A while ago, I was asked to take a critical look at a personal statement, which spanned the student's life from age two to eighteen. The personal statement made gripping reading but was far too long and the student had not been selective enough in the abundance of material she choose from. The word count ran to 1귔 words _ far too long for a personal statement. The task of reducing your personal statement can be enthusiastically undertaken, but the problem is that you need to look at your original brainstormed ideas to organise your material for the selection process. The only criterion you need to apply at this stage is this incident of sufficient interest to the admission officer.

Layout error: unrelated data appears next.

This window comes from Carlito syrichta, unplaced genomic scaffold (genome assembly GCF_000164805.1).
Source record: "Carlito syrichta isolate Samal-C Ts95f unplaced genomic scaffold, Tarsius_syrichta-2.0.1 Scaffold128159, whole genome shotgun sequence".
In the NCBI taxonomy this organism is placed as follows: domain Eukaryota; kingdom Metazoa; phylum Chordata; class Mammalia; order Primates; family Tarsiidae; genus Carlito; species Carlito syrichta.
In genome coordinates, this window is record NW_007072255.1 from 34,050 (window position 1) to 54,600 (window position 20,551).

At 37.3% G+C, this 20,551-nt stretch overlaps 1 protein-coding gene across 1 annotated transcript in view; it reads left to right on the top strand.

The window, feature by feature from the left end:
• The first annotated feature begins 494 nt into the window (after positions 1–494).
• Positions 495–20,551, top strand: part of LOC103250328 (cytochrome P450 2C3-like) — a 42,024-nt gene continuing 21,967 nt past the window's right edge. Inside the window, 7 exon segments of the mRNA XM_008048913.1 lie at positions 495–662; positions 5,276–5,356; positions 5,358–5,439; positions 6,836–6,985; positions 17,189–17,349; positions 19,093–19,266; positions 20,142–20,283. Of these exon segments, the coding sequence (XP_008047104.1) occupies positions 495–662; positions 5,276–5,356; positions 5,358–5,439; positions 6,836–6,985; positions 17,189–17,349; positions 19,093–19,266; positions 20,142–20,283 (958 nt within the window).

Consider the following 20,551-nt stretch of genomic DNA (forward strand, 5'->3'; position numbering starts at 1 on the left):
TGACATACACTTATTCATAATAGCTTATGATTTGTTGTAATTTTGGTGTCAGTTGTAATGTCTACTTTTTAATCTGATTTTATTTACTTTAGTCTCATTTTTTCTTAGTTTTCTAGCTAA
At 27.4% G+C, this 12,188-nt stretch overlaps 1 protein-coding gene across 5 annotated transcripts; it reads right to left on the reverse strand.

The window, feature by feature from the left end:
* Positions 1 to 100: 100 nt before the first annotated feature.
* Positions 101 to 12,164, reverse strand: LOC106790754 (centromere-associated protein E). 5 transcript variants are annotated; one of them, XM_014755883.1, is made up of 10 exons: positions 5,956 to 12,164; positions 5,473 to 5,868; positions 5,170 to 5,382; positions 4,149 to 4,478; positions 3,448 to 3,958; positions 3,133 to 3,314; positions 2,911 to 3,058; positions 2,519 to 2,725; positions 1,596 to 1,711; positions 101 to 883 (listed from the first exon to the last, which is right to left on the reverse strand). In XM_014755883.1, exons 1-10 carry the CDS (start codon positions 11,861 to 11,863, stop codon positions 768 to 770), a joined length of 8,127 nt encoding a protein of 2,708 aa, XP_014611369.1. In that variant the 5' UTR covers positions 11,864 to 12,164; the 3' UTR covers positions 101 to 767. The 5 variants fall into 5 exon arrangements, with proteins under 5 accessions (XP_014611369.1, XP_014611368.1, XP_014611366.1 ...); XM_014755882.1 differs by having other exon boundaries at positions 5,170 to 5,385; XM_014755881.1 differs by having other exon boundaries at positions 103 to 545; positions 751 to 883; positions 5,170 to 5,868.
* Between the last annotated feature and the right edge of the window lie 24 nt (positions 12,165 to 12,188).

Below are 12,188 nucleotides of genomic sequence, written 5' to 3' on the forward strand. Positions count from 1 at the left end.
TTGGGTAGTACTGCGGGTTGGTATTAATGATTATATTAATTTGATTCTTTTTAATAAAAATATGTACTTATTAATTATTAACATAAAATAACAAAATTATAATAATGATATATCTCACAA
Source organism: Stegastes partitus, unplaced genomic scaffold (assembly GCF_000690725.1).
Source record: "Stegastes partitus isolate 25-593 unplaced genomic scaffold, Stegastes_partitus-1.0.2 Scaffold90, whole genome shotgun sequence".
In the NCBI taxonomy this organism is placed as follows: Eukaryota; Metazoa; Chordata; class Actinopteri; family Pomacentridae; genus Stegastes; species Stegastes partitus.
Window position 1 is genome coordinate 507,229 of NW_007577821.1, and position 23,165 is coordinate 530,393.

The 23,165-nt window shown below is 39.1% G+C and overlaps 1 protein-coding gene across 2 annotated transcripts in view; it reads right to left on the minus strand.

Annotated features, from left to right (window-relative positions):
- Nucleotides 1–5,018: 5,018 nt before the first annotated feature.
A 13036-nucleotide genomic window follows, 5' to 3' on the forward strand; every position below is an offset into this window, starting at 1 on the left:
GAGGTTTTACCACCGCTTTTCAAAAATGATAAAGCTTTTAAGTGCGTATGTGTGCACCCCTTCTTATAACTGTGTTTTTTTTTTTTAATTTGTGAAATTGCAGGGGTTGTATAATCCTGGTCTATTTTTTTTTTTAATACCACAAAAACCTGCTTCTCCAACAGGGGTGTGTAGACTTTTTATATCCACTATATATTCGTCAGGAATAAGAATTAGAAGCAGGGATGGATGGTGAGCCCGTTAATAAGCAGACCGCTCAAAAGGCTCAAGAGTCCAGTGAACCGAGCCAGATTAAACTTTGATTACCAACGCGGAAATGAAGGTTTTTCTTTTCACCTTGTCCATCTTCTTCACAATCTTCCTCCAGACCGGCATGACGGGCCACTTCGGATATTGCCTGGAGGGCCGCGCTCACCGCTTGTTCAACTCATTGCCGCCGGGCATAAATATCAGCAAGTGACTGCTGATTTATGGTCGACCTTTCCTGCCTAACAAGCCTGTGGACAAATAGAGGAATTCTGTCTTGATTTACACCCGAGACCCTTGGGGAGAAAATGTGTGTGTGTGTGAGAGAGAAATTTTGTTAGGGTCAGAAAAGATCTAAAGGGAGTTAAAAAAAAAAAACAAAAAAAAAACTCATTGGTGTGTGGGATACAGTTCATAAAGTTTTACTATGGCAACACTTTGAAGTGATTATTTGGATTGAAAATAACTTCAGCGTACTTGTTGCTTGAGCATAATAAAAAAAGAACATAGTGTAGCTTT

Revising and proofreading _ Upon examining your essay and discovering a few unwanted elements or grammatical mistakes, it is now time to start revising it. First, search for grammatical mistakes and spelling errors. The prompts in most MS Windows programs help you identify these (green squiggles for grammatical mistakes and red squiggles for spelling errors). As long as they do not appear under proper names, it is safe to modify them. However, do not rely exclusively on your computer for spell checks. Go over each word on your own.